Cadillac has garnered quite a bit of attention lately, though not exactly for the reasons that enthusiasts can get behind. It was announced last week that one in six Cadillac dealerships would rather close than make the move to selling electric vehicles, which the company plans to exclusively offer by 2025. This mid-decade deadline has left many wondering about the future of the upcoming Cadillac CT5-V Blackwing and CT4-V Blackwing models. Perhaps hoping to quell some of this customer anxiety, the automaker has just confirmed the two sports sedans will arrive with a six-speed manual transmission. And as it turns out, we can thank 3D printing for this development.
According to Cadillac, the gearbox is an all-new unit which was designed using new additive manufacturing processes. That is a fancy way to say 3D printing was involved with the development process, which ultimately helped to shave costs and reduce waste. Cadillac also promises that the new gearbox will be quieter and more robust than its predecessor. Considering Cadillac utilized the stalwart and revered Tremec TR-6060 six-speed in the second-gen CTS-V and one-and-done ATS-V, that’s saying a lot.
The CT5-V Blackwing and CT4-V Blackwing models will also be the first GM products to feature functional 3D printed parts. This includes the aforementioned gearbox components, as well as other parts like two HVAC ducts and an electrical harness bracket. In order to pay homage to the additive manufacturing processes used to design the new stick shift box, Cadillac will also be placing a 3D-printed medallion atop the gear lever.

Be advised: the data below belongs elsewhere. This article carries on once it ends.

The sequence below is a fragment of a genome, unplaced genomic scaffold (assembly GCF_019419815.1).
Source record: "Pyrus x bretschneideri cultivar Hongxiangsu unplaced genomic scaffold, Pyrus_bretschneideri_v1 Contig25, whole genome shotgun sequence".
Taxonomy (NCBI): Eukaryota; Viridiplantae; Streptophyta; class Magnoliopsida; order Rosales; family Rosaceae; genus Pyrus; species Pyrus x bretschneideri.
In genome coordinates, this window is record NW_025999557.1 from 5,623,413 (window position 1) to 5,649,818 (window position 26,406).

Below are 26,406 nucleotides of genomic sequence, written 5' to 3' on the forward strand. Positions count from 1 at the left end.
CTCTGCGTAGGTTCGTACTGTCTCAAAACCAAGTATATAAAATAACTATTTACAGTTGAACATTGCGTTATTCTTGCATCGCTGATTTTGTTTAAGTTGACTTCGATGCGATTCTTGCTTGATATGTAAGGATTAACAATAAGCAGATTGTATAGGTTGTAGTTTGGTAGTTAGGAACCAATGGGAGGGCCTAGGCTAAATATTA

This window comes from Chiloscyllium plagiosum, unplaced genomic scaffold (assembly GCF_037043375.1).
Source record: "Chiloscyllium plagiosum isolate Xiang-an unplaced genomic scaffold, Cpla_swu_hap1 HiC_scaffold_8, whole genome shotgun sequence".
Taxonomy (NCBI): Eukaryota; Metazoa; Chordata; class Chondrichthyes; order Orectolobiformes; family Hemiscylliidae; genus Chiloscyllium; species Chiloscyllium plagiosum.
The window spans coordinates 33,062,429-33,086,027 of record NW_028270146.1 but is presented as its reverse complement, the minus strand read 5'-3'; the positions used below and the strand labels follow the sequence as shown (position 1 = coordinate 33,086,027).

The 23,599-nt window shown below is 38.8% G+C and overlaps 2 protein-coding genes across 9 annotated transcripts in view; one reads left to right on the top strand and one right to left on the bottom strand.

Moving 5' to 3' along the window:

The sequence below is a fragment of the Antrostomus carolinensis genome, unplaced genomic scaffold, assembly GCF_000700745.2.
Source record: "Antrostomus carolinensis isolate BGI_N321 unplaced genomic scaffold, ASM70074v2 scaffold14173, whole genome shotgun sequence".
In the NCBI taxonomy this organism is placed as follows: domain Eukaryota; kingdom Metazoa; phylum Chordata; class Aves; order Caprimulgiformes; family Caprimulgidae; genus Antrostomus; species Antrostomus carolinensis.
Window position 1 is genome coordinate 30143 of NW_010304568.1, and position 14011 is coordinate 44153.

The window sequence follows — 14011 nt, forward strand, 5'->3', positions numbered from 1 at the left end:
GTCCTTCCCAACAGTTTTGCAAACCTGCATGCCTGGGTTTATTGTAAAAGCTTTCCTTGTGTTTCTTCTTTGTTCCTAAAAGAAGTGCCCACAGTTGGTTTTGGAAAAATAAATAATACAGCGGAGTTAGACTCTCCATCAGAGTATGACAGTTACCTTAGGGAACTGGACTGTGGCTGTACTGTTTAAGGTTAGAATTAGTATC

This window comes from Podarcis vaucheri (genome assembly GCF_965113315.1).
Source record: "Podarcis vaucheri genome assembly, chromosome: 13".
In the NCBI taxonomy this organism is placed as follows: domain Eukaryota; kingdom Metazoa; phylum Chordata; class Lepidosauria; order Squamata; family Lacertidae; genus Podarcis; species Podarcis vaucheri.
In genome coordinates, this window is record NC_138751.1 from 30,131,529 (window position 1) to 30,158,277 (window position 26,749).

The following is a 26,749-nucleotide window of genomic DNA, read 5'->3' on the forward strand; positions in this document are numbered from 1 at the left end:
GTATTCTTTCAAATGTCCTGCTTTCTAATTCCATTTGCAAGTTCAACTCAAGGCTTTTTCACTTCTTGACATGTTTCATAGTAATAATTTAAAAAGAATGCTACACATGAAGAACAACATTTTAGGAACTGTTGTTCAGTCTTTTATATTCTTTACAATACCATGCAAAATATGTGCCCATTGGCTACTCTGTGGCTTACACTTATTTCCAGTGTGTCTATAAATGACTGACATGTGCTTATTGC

The six-speed is slated to be the standard transmission, with GM’s 10-speed automatic transmission available as an alternative. The automaker believes that the old-school standard will be a popular choice with buyers however, especially considering the CT4-V Blackwing will be the only sedan in its class to offer a stick.
As we await the official summertime debut of the Cadillac Blackwing models, there is still much we don’t know about the sporty pair. It is assumed that the smaller CT4-based model will receive the 3.6L turbo LF4 V6 engine from the outgoing ATS-V, whereas the bigger sedan will feature the 6.2L LT4 V8 from the Camaro ZL1. We also know that GM has plans to use lightweight magnesium wheels for the cars, and that the CT5-V Blackwing will get some fancy carbon bucket seats. What we don’t know is how long GM plans to sell the sedans, considering they are powered by nasty dino juice. Perhaps these are the last manual Cadillac models we’ll ever get for some time.
Look for these exciting new vehicles to debut in the first half of 2021.